Blackhawks fans in 'burbs, beyond celebrate 'hockey at its finest'
The celebration began instantly as time expired on Game 6 of the Stanley Cup Final at the United Center.
As quickly as goalie Corey Crawford could throw off his helmet, fans erupted into cheers of joy about the Chicago Blackhawks' third Stanley Cup Championship in six years.
"Sweet Home Chicago" played over the arena loudspeakers as fans in suburban living rooms, basements and bars broke into festive screams to mark the Hawks' success.
At Coach's Corner in Elk Grove Village, patrons cheered as "Chelsea Dagger," the Hawks' goal celebration song, blared. Someone even sprayed the crowd with champagne from the bar.
Magdalena Paszkowska celebrated the win with a group of friends she'd known since high school.
"I'm glad we got to experience this together and watch the home team win and bring the Cup back," she said.
The celebratory atmosphere began even before the third period, as fans started to feel a good thing coming when Duncan Keith scored late in the second to put the Blackhawks on the board. When Patrick Kane put one in the net deep in the third, essentially securing the Blackhawks' win, it was bedlam. Fans in the Corner screamed and cheered and slapped high-fives.
"It's not over yet," Elk Grove's Kelly Butcher said as the seconds ticked down, "but I'm pretty excited."
And then it was over.
The team claimed victory in a 2-0 win against the Tampa Bay Lightning, adding to recent Stanley Cup championships in 2013 and 2010. TV announcers called the Hawks' winning ways a "dynasty."
At Bannerman's Sports Grill in Bartlett, a replica Stanley Cup made by Jerry Negele was hoisted into the bar at the very moment the clock ran out.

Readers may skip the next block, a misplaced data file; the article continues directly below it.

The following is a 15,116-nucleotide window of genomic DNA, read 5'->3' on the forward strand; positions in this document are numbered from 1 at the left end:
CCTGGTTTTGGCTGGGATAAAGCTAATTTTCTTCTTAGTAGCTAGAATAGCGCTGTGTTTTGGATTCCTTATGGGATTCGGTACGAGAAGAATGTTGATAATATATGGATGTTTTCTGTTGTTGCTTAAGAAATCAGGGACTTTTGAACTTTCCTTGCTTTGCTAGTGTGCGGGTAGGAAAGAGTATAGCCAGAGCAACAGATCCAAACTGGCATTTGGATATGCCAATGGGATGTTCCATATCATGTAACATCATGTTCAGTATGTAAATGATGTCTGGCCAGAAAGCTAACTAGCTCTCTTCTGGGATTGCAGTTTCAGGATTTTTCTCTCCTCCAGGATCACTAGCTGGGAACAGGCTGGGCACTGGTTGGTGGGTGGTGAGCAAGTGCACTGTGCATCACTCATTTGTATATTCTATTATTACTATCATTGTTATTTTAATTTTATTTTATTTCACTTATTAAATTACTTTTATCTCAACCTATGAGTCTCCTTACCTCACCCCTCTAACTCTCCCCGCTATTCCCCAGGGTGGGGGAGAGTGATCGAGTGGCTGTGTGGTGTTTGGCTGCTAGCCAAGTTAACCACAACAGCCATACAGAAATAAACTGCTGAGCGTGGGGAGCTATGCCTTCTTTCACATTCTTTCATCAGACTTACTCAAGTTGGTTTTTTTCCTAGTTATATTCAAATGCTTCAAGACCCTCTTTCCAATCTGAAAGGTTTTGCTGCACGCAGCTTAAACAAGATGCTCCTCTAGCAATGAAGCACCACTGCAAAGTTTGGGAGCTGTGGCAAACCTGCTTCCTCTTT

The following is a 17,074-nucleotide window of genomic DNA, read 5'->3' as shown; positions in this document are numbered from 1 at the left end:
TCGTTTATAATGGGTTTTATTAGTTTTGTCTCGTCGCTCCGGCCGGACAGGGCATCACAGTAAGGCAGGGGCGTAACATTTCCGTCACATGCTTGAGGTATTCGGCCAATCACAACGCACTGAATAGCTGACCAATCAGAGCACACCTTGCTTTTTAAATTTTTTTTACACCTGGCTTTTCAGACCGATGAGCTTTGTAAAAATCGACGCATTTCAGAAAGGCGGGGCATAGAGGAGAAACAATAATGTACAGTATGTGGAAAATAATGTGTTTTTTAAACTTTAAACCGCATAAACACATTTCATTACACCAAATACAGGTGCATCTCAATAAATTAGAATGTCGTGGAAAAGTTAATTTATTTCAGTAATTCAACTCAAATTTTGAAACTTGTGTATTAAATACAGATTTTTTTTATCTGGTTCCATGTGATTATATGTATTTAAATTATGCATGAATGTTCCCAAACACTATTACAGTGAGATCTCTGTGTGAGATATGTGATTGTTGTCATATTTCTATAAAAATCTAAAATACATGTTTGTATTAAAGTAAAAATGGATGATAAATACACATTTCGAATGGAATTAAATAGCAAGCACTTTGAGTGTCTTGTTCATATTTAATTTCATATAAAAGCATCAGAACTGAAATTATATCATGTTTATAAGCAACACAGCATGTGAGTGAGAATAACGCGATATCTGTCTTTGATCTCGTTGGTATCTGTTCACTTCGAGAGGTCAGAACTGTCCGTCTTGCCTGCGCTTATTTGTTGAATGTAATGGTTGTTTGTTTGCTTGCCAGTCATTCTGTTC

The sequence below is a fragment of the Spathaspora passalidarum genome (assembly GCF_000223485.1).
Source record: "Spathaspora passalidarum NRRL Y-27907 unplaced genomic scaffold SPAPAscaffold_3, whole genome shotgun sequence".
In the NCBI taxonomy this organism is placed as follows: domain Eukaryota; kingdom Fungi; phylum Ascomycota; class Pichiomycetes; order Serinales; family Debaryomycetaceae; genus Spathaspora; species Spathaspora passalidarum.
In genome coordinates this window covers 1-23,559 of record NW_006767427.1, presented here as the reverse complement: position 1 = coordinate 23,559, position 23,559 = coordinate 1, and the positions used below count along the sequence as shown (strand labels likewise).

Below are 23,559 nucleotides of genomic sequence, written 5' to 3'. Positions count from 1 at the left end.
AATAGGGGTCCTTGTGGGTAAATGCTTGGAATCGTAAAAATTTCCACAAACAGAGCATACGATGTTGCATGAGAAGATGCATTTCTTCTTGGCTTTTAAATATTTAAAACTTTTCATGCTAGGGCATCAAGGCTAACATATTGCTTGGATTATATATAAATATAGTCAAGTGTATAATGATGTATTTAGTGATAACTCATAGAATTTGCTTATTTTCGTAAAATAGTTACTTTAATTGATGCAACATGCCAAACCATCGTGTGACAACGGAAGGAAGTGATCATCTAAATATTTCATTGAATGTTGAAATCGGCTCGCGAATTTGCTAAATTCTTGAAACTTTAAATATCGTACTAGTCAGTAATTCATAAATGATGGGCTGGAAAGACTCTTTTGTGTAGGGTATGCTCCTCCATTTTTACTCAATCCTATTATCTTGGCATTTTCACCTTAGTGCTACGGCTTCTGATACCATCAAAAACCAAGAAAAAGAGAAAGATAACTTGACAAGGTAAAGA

Negele said he shared the anxiety most felt about celebrating too early, but he always felt this Stanley Cup series deserved to go to the Hawks.
"There's no doubt, these teams are hockey at its finest," said Negele, sporting a feather headdress and a large brass-colored letter B on a chain around his neck. "But I think our play has been a notch above and our sportsmanship has been superior."
Bartlett fan Joe Porto said he had a practical reason to want to see the Blackhawks clinch Monday, as well as a passionate one -- he's going on vacation Wednesday.
And while he knew he'd have been able to watch the game in Wisconsin, it just wouldn't have been the same away from Bannerman's.
"It's huge, which is why so many people come here," he said.
The bar is owned by Murray Friedman, but named for the nickname he once acquired for sharing the same first name as retired Blackhawks goalie Murray Bannerman.
"We're probably the No. 1 Hawks bar in the western suburbs," Friedman said.
The first people were seated for Monday's game at 3:30 p.m. and all tables were filled more than an hour before the puck dropped. From the National Anthem to each major play, the crowd at Bannerman's reacted as if the giant TV screens were windows of a United Center skybox.
With 90 seconds left in the game, an announcer urged the crowd to stay respectful -- and it did. People stayed frozen watching the presentation of the real Stanley Cup before filing calmly out to the parking lot.
• Daily Herald staff writer Marie Wilson contributed to this report.